Handgun Laser accuracy

Discussion in 'Semi-Auto Handguns' started by indyfan, Dec 15, 2009.

  1. indyfan

    indyfan New Member

    422
    0
    0
    I was contemplating getting a rail and laser for my 92FS


    Before I did, I was wondering

    how accurate are handgun lasers? and can they be adjusted for accuracy?
     
  2. NGIB

    NGIB New Member

    7,143
    1
    0
    A laser in and of itself discharges a perfectly straight beam of light so if you have it zeroed - it will put the dot on the spot. Yes, they have adjustments to zero. Much depends on the quality of the laser and mounting system.

    A cheap Ebay laser for $20 will not perform like a Streamlight or other quality built product. One thing to note - a laser won't make you a better shot as you have to do your part just as you would with open sights. A laser will really show you when dry firing any bad habits you may have...
     
    Last edited: Dec 15, 2009

  3. john_bud

    john_bud New Member

    17
    0
    0
    lasers are very accurate.

    The mounts are where the money is earned. A cheap system is not going to hold zero, but a quality one will.
     
  4. gorknoids

    gorknoids New Member

    2,396
    0
    0
    Saw that proven at the range yesterday. A red dot wavering in a 3" circle on the target, and then squirreling all over the place on the shot.
     
  5. treehugger49

    treehugger49 New Member

    421
    0
    0
    That would be me, trying to shoot my wife's Ruger LCP w/ Crimson Trace lasergrips:)..not so concerned with pinpoint accuracy as the ability to get on target when you're unable to assume a normal shooting grip/stance in relatively close quarters.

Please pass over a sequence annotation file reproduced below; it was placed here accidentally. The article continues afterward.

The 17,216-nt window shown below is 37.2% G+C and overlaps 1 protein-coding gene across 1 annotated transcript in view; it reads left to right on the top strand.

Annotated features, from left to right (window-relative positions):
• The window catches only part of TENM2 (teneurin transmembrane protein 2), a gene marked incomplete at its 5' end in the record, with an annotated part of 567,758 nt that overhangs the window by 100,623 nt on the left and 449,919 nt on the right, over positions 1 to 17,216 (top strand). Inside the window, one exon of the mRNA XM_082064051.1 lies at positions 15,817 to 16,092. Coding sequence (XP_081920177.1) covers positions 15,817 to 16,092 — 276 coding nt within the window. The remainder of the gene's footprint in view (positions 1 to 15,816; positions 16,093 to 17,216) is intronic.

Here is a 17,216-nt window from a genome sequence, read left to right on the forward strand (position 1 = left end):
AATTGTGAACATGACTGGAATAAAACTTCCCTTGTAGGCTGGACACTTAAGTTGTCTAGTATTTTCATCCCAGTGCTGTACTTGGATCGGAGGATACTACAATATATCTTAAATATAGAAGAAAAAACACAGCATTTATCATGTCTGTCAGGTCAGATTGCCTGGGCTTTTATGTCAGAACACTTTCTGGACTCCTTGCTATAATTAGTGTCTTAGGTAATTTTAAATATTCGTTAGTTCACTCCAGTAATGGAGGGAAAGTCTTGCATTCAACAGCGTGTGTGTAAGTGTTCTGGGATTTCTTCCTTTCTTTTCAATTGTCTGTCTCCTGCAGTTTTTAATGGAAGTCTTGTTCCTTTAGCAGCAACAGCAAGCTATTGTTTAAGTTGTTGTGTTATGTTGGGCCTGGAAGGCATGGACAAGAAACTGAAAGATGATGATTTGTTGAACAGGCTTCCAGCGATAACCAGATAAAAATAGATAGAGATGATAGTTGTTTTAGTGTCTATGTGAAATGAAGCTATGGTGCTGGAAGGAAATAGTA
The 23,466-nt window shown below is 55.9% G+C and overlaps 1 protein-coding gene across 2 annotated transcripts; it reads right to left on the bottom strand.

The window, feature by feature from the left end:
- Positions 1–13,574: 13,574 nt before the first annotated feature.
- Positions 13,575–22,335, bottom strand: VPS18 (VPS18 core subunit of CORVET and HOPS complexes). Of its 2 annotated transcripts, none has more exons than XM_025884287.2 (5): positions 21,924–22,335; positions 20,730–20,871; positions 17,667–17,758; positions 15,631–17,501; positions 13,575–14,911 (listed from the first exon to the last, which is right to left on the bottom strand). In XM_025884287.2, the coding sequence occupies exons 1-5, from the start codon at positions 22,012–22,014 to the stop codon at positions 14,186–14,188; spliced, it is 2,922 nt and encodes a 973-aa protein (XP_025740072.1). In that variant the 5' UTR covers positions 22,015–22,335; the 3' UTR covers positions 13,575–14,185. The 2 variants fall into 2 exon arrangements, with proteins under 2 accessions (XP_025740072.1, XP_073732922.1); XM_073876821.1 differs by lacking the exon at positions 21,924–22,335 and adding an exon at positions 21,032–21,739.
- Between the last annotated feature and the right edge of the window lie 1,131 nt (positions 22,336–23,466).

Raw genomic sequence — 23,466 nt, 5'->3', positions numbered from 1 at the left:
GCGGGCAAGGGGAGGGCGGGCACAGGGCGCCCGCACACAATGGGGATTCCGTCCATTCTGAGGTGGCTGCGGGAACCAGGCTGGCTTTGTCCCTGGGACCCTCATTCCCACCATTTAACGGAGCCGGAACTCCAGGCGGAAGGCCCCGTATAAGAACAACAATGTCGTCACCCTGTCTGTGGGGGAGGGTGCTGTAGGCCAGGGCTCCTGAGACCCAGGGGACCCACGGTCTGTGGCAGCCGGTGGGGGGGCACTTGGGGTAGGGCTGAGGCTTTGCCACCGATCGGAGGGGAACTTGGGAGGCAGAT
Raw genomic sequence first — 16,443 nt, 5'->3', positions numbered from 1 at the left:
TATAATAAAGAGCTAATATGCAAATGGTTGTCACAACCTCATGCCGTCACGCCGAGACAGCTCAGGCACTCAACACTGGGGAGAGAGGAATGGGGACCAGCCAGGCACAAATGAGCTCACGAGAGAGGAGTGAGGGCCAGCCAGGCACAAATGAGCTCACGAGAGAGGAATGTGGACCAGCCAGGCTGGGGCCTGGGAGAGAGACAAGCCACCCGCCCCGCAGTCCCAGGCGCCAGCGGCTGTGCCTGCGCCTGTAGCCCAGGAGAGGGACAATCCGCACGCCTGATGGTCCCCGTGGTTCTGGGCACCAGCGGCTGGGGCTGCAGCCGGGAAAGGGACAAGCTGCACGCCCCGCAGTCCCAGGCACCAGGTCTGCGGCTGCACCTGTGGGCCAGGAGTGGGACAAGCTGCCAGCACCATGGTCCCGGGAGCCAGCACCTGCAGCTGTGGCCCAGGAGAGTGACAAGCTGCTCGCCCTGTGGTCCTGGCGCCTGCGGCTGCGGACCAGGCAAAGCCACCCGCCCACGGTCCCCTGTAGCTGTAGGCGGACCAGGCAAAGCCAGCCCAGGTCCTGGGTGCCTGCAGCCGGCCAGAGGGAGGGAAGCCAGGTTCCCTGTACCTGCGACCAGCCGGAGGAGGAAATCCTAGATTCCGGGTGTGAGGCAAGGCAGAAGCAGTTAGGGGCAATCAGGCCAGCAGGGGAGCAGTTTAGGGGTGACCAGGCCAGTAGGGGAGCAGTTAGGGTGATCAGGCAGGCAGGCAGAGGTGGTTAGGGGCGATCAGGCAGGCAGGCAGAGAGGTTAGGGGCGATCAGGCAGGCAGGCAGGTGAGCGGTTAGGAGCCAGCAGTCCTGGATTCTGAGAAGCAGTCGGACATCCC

6. CHLChris

    CHLChris New Member

    2,523
    0
    0
    Lasers, IMO are best for two purposes:

    -helping one to observe poor trigger technique (that shaky dot thing)
    -"aiming" when in a tricky position (around a corner, from the waist, etc,)

    However, a laser sight must be zeroed-in at a chosen distance. Most lasers are offset from the barrel by at least an inch, sometimes more. One can either aim the laser to be parallel to the line of the barrel (thus an inch or two offset at any point downrange), or one can aim the laser to intersect the barrel line at some specific distance (probably 3-10 yards is a good choice).

    Did this geometry lesson make sense? I hope.

    One suggestion I have been given, though, is to always train by using the iron sights, trying to stay focused on the front sight and NOT the laser point.
     
  7. lonyaeger

    lonyaeger New Member

    10,270
    1
    0
    Good stuff there, Chris. I have mine sighted in at seven yards.